ACC.15 Kicks Off With Focus on Opportunity, Challenge and Leadership
ACC President Patrick T. O’Gara, MD, welcomed thousands of cardiovascular professionals to sunny San Diego for the College’s 64th Annual Scientific Session as part of the Opening Showcase Session on Saturday.
“San Diego offers more than good weather; it provides a venue for an innovative, interactive and informative three-day program designed to stimulate and inspire,” he said. “Why not take advantage of this time and place to expand your knowledge base, generate new insights, and connect across ideas and shared goals?”
As part of the session, O’Gara paid tribute to all those involved in making ACC.15 happen, including ACC.15 Chair Athena Poppas, MD, and Co-Chair Jeff Kuvin, MD. “You will soon come to appreciate the relevance of their chosen theme for this year, namely, ‘More Learning, Less Lecturing,’” O’Gara said. Poppas, who joined O’Gara on stage later in the session, highlighted the many new features that make ACC.15 stand out from previous meetings, including new learning formats, increased interactive opportunities, the more than 275 exhibiting companies making up the ACC.15 Expo, and more.
During his presidential address, O’Gara stepped out of his comfort zone as a “card-carrying clinical cardiologist” and focused on three themes – opportunity, challenge and leadership. He highlighted the many ways the field of cardiology has led the way in innovation over the past many decades and noted new things on the horizon, including PCSK-9 inhibitors, bioengineering feats, 3-D printers and big data.
“One question to ask, though, is whether we have the systems in place, organizational flexibility and what I will call the societal tolerance to allow for the practical implementation of these marvelous scientific advances?” he said. He highlighted the challenges associated with stagnant funding for medical research in the U.S., decreases in Medicare funding for post-graduate medical education, and the “crushing burden of what at times seems to be the unrestrained, external regulation of clinical care, research and training.”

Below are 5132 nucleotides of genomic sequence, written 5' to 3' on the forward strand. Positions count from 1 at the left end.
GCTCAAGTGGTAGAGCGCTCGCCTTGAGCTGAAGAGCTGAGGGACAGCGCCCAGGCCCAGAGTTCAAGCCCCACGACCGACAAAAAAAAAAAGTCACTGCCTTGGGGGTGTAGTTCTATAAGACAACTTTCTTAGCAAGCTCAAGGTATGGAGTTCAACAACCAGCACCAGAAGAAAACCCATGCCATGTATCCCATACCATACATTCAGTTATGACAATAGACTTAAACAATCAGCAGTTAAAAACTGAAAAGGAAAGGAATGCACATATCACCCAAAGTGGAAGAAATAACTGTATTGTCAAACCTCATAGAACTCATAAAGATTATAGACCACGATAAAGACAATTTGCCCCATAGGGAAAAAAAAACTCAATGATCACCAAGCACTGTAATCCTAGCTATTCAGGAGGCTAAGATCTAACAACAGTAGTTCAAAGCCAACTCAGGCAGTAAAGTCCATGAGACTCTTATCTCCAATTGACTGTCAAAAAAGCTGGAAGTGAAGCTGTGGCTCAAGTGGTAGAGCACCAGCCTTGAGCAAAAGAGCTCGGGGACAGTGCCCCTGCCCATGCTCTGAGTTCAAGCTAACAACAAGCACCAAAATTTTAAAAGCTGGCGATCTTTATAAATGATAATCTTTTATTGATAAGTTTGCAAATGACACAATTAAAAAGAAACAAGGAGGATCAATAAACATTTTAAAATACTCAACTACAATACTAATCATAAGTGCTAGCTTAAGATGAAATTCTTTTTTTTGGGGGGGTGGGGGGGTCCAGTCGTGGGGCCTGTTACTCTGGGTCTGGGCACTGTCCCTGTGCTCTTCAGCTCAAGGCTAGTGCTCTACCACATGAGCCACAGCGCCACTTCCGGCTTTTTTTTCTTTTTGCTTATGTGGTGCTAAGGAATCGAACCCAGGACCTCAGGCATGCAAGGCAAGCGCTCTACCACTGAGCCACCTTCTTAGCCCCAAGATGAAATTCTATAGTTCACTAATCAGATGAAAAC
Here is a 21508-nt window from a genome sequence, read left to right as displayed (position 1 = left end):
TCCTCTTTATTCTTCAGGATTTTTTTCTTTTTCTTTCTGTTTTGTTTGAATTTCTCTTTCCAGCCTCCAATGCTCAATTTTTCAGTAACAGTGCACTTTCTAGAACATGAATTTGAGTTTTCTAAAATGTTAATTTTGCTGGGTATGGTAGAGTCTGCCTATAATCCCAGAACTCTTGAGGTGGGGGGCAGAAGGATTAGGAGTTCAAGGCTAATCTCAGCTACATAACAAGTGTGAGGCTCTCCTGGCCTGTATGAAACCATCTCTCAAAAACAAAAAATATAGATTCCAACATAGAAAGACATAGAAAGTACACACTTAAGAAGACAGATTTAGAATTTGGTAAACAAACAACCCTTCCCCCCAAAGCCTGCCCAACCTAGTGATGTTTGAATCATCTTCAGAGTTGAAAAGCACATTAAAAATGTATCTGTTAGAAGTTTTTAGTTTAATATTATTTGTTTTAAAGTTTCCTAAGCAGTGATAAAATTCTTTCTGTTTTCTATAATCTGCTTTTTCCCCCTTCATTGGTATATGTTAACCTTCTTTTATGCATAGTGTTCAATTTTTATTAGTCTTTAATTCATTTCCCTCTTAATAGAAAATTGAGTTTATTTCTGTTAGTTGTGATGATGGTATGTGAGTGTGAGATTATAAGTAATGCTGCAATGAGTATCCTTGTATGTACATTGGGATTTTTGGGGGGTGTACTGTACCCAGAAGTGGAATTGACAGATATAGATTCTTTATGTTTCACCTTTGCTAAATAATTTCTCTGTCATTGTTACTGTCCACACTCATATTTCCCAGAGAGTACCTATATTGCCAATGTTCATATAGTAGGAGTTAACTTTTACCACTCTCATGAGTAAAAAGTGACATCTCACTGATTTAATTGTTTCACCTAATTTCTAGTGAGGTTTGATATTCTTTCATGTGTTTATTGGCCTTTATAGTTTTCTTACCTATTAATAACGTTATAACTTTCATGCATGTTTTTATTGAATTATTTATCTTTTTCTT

O’Gara argued for a need to balance the relationship between regulation and quality. He cited the story of transcatheter aortic valve replacement (TAVR) as an example of looking beyond challenges and seizing opportunities. “The TAVR example is instructive for its focus on the patient, the principle that guides our actions,” he said.
Following his address, attendees took a moment of silence to remember ACC’s first woman president Suzanne Knoebel, MD, as well as Mehdi Ali Qamar, MBBS, and Michael Davidson, MD, both of whom tragically lost their lives in the practice of cardiovascular medicine this past year.
Abraham Verghese, MD, bestselling author and prominent voice in the medical community, provided the annual Simon Dack Lecture. Verghese provided an E. E. Cummings-inspired talk titled “I Carry Your Heart.” He talked about the importance of words, and how they are the glue that makes up meetings like ACC.15, from discussions among colleagues to reports of the latest clinical trials. He also talked about the similarities between the physician/patient relationship and rituals. “The relationships we have with patients are unlike any other relationships in society. It’s a powerful encounter,” he said.
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